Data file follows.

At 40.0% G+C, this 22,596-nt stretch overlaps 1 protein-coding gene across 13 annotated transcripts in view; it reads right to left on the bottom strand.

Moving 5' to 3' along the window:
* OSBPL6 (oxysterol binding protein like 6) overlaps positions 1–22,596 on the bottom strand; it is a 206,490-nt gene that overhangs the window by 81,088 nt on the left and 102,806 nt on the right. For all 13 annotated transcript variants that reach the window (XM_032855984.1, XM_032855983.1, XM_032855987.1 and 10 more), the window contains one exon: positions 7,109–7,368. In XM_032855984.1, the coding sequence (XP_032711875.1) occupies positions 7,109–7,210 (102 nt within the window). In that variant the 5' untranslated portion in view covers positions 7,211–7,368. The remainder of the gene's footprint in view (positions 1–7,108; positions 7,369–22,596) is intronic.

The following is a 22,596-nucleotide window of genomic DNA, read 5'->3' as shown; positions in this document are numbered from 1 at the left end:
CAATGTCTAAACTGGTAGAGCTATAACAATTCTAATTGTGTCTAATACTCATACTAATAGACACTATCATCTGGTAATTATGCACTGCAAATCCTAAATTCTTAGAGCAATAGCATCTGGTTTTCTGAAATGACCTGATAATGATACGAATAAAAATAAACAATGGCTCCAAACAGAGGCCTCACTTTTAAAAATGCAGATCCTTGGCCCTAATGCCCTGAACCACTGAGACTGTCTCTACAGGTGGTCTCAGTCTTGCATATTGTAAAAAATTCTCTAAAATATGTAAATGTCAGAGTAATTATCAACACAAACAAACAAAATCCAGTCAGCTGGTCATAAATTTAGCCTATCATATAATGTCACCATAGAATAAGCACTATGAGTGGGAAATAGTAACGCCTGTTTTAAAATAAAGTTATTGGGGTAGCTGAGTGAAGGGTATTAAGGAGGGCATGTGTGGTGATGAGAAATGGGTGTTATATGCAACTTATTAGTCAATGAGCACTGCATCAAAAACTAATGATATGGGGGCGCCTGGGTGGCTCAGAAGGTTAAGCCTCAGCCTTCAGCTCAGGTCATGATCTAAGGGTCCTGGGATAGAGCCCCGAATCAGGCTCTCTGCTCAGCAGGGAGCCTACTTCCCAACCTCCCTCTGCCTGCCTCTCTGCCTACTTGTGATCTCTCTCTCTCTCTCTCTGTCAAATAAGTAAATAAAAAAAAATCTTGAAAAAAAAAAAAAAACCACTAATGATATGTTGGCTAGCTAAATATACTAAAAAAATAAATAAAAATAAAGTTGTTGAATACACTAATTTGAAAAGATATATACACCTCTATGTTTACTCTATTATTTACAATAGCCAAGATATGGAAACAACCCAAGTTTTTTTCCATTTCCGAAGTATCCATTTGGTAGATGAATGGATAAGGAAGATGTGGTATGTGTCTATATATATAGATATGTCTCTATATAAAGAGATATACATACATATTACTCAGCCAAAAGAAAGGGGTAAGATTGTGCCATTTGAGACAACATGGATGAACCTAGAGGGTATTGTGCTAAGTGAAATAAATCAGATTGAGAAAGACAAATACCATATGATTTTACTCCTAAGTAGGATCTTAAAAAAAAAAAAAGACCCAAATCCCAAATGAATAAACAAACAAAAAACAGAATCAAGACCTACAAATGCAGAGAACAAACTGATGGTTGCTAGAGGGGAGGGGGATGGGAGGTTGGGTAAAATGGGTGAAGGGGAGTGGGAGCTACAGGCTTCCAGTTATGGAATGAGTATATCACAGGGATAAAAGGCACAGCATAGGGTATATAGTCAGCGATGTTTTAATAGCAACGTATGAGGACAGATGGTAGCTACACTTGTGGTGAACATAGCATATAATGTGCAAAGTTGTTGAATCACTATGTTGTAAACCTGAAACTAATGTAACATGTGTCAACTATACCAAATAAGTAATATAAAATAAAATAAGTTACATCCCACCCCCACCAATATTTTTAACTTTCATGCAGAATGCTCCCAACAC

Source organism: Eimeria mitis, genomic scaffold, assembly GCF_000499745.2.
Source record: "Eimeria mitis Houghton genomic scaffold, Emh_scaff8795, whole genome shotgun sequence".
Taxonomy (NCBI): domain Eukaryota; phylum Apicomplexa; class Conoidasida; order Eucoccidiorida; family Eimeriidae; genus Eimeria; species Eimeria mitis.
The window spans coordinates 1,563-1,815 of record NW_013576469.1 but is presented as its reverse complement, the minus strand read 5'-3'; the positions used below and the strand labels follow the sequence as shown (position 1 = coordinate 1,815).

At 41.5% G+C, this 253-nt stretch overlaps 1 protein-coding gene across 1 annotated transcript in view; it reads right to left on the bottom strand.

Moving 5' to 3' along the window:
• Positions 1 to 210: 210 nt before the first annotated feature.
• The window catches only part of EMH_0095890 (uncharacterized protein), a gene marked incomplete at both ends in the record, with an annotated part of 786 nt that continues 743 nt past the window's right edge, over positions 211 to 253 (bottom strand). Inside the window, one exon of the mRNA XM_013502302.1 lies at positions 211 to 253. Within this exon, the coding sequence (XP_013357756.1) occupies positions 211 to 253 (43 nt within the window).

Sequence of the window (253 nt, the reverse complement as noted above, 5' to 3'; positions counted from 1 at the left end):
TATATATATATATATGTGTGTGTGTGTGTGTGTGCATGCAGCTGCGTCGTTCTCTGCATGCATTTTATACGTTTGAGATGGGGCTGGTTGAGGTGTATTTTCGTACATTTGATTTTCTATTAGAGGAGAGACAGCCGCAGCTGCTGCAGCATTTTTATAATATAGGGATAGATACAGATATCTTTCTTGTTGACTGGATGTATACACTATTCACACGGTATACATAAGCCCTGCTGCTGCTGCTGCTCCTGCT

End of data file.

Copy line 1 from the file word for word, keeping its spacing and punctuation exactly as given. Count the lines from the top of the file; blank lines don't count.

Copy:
At 40.0% G+C, this 22,596-nt stretch overlaps 1 protein-coding gene across 13 annotated transcripts in view; it reads right to left on the bottom strand.